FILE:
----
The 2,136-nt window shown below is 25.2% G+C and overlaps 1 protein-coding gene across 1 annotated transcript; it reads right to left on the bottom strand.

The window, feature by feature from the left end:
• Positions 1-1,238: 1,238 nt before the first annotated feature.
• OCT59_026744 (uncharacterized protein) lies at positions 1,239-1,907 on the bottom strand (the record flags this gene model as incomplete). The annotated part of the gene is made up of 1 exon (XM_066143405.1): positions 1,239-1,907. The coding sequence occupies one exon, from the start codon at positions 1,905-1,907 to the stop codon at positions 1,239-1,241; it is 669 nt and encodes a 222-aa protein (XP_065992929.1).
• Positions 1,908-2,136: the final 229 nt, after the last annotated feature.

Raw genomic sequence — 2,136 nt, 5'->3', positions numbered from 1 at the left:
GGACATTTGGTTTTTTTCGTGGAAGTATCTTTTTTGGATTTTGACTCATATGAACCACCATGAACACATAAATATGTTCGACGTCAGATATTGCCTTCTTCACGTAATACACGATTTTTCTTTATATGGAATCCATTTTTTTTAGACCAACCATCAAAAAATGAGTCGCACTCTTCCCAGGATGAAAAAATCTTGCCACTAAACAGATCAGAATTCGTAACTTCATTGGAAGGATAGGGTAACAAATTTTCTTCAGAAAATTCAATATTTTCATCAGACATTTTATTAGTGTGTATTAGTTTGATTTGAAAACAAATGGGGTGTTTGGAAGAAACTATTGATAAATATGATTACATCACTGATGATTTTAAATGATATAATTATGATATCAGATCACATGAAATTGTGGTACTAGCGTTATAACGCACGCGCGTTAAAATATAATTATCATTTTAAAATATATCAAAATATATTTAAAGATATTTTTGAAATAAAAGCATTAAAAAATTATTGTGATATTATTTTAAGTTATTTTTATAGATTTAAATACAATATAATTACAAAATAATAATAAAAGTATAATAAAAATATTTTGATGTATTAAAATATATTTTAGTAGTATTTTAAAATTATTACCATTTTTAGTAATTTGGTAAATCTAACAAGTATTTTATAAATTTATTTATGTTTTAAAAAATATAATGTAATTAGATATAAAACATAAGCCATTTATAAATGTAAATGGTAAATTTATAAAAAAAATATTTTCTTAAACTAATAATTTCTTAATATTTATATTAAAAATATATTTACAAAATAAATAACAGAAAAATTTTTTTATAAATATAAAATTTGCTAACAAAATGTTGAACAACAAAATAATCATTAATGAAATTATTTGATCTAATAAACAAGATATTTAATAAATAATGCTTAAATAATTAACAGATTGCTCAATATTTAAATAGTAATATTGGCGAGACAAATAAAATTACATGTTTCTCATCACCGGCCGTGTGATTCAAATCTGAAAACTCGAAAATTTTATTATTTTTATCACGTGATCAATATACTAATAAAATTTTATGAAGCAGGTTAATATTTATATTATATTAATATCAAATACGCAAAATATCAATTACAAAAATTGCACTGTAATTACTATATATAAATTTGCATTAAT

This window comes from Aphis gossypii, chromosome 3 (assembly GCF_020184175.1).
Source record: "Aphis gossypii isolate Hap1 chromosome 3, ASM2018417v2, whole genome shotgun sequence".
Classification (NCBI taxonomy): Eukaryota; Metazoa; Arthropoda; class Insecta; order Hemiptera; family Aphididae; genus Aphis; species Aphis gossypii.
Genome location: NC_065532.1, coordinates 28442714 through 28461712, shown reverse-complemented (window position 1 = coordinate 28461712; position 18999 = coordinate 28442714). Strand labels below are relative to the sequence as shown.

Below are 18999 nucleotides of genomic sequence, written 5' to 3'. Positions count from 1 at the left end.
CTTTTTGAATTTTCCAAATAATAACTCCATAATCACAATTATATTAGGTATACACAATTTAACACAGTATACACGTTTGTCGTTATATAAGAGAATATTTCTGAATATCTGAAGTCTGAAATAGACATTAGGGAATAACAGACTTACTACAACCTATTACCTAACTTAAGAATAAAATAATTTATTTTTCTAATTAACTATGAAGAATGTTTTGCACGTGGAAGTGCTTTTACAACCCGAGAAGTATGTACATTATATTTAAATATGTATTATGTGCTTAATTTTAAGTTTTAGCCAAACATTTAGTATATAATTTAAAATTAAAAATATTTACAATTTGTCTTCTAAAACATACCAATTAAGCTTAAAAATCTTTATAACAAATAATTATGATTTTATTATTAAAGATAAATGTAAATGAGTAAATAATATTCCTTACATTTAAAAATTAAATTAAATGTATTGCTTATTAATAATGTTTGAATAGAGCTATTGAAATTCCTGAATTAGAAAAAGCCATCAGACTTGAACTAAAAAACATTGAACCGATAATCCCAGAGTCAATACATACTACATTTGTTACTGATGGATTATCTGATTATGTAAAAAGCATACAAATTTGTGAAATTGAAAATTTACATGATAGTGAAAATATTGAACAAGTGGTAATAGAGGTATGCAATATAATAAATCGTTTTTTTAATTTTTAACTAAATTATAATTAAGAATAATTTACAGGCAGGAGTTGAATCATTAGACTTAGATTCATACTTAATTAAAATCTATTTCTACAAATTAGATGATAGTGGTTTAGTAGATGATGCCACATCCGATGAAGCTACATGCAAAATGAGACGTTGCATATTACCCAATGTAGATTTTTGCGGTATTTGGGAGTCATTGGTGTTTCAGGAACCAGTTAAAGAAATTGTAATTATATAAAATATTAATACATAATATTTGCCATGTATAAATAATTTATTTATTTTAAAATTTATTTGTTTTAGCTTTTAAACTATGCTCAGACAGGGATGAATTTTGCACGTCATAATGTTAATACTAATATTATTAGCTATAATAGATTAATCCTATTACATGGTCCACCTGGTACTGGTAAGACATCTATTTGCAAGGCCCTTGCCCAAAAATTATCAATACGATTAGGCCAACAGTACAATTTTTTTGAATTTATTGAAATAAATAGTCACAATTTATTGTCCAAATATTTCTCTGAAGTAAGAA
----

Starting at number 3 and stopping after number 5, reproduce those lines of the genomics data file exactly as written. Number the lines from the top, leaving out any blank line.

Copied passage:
• Positions 1-1,238: 1,238 nt before the first annotated feature.
• OCT59_026744 (uncharacterized protein) lies at positions 1,239-1,907 on the bottom strand (the record flags this gene model as incomplete). The annotated part of the gene is made up of 1 exon (XM_066143405.1): positions 1,239-1,907. The coding sequence occupies one exon, from the start codon at positions 1,905-1,907 to the stop codon at positions 1,239-1,241; it is 669 nt and encodes a 222-aa protein (XP_065992929.1).
• Positions 1,908-2,136: the final 229 nt, after the last annotated feature.